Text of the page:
Sinan Mansion

When people ask “What would you like to do in the future?” I genuinely have not a clue. All that comes to mind is “Asia.” I know I want to do something that pertains to the far east. Whether it be running my own company that conducts business in the region, or working for a large company, perhaps under their Asian development umbrella. Or perhaps something outside of the private sector– like working for a government agency or non-profit firm that relates to Asia in some manner.  Even if I am living in the US, I would still like to have a career where I am surrounded by dealings related to the region.

I am not so picky about industry–business, education, technology or what have you. I know I am drilling this into the ground, but the underlying theme must be Asia.

I remember my first time travelling to the far east.

It actually was not all that long ago. In early 2011 I made my first trip to China, and my only so far, to study at Fudan University in Shanghai. My perspective, goals and just overall self changed tremendously as a result. After coming home after six months, I immediately fell into a state of hopelessness. “Nothing will ever be able to compare,” I told myself. I felt like I had just returned from some secret world; a world nobody back at home could understand. There was no way I could possibly convey my infatuation with Shanghai.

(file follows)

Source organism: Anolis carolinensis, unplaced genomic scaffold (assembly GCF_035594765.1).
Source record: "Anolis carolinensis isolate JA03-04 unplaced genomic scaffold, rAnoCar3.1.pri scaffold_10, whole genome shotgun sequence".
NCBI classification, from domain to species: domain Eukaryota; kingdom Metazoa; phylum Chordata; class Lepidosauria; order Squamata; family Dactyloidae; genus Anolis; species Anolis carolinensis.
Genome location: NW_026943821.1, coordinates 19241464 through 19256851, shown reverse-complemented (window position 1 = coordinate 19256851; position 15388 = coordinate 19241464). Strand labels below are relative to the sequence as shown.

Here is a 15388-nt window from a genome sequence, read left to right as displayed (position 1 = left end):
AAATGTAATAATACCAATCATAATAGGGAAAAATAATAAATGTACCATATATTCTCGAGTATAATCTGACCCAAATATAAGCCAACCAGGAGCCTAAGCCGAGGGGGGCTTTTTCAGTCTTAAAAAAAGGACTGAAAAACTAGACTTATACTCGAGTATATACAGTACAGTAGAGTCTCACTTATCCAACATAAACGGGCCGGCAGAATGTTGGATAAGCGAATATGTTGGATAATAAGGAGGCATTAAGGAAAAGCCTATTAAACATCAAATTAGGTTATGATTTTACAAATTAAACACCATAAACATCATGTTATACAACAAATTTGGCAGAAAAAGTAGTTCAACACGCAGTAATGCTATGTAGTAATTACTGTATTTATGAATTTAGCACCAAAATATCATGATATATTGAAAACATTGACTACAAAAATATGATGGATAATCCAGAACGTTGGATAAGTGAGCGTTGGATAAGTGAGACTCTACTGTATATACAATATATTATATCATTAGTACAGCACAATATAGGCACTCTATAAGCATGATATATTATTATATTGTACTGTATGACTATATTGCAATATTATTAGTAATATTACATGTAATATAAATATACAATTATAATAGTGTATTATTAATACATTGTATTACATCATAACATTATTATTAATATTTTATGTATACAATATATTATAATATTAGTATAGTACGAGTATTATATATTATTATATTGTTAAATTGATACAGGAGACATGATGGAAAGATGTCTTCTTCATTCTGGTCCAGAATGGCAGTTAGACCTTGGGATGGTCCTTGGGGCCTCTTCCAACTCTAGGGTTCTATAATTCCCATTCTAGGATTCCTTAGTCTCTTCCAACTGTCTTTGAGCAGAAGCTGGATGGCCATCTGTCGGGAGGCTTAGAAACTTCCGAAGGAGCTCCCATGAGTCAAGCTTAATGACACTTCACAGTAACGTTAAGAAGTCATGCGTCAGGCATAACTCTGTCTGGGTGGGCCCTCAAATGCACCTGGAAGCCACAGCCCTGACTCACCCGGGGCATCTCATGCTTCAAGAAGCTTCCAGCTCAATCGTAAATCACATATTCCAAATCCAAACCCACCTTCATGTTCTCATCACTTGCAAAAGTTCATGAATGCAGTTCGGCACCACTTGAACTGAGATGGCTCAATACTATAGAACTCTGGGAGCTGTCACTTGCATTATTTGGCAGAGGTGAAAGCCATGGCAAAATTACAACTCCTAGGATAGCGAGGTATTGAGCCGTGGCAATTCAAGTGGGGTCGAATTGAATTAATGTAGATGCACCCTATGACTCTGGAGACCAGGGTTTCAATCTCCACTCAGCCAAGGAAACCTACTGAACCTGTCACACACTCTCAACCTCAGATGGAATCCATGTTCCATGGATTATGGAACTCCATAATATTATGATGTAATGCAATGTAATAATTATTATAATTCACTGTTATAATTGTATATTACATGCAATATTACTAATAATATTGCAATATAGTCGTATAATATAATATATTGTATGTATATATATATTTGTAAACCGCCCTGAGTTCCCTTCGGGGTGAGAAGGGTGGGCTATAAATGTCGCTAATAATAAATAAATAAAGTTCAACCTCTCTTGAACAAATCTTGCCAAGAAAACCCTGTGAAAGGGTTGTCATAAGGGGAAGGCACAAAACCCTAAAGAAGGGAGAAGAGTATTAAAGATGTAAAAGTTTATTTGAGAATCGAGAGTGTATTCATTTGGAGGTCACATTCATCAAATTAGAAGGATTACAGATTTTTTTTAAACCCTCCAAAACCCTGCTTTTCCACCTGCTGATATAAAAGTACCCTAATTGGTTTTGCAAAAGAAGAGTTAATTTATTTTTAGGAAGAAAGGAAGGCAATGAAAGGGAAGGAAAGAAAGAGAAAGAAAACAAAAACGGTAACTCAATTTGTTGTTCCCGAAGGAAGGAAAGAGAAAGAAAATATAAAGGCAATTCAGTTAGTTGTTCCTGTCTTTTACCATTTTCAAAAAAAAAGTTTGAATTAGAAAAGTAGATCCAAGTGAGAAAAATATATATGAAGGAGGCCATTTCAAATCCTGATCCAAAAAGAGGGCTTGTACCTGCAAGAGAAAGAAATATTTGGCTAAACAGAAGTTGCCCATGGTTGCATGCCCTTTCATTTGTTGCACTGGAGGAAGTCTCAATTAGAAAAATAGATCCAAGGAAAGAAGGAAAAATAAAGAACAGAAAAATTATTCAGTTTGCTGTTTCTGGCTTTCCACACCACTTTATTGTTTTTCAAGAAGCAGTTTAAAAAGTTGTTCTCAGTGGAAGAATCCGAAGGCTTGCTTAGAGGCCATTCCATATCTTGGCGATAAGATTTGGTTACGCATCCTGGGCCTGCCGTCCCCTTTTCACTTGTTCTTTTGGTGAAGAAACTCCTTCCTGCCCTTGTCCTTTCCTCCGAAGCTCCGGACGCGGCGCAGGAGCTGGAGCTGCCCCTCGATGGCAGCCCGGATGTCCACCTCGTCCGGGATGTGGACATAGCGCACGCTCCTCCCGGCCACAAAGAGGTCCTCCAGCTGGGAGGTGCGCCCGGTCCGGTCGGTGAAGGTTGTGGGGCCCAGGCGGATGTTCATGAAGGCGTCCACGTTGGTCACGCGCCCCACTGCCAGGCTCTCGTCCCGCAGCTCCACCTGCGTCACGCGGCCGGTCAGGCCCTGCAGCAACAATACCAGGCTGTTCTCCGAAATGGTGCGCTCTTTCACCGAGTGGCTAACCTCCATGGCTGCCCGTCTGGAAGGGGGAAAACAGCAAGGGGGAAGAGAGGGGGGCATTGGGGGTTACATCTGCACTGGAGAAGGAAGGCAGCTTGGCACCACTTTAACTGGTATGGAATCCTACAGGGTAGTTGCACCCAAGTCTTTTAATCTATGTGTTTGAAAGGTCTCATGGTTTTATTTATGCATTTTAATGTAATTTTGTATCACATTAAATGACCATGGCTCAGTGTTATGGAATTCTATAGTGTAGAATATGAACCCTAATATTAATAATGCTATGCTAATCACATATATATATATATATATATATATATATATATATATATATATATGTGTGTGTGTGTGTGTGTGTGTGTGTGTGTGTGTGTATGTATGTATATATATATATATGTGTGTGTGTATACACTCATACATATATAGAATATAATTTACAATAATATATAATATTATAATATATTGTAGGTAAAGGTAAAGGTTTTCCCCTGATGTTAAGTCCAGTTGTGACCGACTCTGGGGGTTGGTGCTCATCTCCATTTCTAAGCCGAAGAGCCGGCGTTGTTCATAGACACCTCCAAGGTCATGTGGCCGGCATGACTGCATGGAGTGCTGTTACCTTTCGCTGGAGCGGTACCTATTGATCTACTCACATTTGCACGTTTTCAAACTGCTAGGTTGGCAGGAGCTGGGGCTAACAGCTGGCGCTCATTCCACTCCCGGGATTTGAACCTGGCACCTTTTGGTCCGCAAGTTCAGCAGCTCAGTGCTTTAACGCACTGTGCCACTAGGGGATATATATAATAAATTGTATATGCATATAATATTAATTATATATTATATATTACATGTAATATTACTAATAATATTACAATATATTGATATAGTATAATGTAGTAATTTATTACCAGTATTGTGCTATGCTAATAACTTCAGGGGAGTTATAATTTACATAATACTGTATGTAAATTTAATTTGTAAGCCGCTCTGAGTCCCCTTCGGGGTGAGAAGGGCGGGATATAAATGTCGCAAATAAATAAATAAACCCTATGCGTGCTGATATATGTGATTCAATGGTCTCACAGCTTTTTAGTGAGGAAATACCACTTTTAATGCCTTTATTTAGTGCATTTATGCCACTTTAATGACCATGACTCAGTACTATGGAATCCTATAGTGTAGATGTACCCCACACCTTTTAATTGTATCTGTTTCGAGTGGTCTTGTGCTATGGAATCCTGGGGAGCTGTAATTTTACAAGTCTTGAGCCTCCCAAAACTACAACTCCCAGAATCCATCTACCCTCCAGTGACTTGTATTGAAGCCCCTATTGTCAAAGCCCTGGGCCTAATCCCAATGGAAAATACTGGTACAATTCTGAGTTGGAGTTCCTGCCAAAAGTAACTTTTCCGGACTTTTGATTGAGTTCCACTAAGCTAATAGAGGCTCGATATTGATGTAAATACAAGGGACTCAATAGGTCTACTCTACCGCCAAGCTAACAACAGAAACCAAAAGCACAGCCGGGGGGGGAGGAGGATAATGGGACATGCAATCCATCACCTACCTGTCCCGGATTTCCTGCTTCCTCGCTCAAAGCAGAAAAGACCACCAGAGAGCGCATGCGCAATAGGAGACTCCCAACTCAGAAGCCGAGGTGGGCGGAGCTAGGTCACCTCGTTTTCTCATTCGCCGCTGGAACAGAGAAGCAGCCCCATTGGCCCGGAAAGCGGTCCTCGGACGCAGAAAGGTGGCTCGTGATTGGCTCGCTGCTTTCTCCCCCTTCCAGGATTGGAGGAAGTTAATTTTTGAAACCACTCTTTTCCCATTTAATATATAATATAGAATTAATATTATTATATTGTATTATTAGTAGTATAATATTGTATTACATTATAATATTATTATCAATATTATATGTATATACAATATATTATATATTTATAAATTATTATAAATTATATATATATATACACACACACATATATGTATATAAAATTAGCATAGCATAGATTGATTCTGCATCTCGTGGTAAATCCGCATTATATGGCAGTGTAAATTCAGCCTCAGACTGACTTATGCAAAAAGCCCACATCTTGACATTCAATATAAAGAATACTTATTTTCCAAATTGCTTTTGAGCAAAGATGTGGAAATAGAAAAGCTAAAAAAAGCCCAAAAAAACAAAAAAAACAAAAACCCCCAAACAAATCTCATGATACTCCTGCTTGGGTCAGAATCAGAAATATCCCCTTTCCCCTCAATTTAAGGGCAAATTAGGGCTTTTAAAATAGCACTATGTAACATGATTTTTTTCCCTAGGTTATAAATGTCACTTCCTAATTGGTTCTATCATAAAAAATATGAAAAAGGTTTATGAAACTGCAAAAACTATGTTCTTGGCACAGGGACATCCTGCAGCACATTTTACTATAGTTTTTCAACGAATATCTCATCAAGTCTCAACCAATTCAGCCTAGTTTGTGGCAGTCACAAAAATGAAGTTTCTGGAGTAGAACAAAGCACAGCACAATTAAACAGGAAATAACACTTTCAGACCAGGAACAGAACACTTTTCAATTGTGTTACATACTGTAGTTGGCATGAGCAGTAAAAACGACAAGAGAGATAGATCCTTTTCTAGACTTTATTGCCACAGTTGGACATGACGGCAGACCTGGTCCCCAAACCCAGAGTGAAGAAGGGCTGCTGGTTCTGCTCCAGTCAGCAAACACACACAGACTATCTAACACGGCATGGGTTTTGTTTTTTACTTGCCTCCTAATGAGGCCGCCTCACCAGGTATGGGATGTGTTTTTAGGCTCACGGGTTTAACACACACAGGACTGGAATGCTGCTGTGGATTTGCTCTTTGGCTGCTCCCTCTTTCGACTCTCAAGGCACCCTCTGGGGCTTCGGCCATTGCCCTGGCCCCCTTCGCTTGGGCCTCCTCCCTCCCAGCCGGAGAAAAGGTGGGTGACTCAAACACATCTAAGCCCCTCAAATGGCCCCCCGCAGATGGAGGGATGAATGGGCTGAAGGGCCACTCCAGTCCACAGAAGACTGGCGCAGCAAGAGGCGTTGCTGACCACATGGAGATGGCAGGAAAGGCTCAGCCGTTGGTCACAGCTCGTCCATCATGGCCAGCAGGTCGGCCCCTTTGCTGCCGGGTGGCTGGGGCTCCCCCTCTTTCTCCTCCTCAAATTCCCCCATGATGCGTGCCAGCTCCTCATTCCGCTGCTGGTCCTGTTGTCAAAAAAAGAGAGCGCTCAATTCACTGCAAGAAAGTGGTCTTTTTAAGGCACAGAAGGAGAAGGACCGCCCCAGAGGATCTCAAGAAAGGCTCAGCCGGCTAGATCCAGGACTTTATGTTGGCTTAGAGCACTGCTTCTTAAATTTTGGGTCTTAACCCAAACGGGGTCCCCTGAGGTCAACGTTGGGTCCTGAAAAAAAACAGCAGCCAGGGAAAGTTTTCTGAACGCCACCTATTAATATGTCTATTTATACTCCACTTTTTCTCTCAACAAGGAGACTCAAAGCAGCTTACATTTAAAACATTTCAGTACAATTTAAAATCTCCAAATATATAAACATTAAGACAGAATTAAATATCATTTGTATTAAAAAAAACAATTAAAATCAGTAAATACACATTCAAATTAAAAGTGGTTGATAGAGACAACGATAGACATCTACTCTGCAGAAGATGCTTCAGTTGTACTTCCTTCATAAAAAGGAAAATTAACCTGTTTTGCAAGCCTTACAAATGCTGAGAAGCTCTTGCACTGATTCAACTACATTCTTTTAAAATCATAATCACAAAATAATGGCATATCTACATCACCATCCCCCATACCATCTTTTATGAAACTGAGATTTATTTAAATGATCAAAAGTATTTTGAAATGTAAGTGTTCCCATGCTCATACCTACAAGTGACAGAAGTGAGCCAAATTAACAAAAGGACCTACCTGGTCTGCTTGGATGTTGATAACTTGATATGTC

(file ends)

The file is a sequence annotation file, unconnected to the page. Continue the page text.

Shanghai had everything. There were streets constantly filled with people at all hours. Yet at the same time you could come across a tiny road with almost no soul in sight. There was a delivery option for almost any product imaginable. The city had elegant nightlife venues and yoga. There was high-end shopping yet also markets where you could bargain. Shanghai had nooks and crannies where you would not come across another foreigner. Then there were areas where it did not feel like Communist China, but instead a Parisian avenue. Most alluring, though, was the fact that something was always happening. Shanghai was the perfect blend of Chinese culture, modernity and excitement.

After a month of feeling stuck once returning home, I went through a total emotional overhaul. Having finally realized what I was passionate about, China, I had a renewed sense of motivation. With time, my passion grew beyond China’s borders to the rest of Asia– especially Southeast Asia. And here I am today.

I may not know exactly what I want to do in the next ten, five or even one year. But I do know that by being in Asia–soaking in the culture and rapid development– I am taking steps in the right direction.


Image Credit – Photograph taken by friend, Shanghai 2011, at the Sinan Mansion.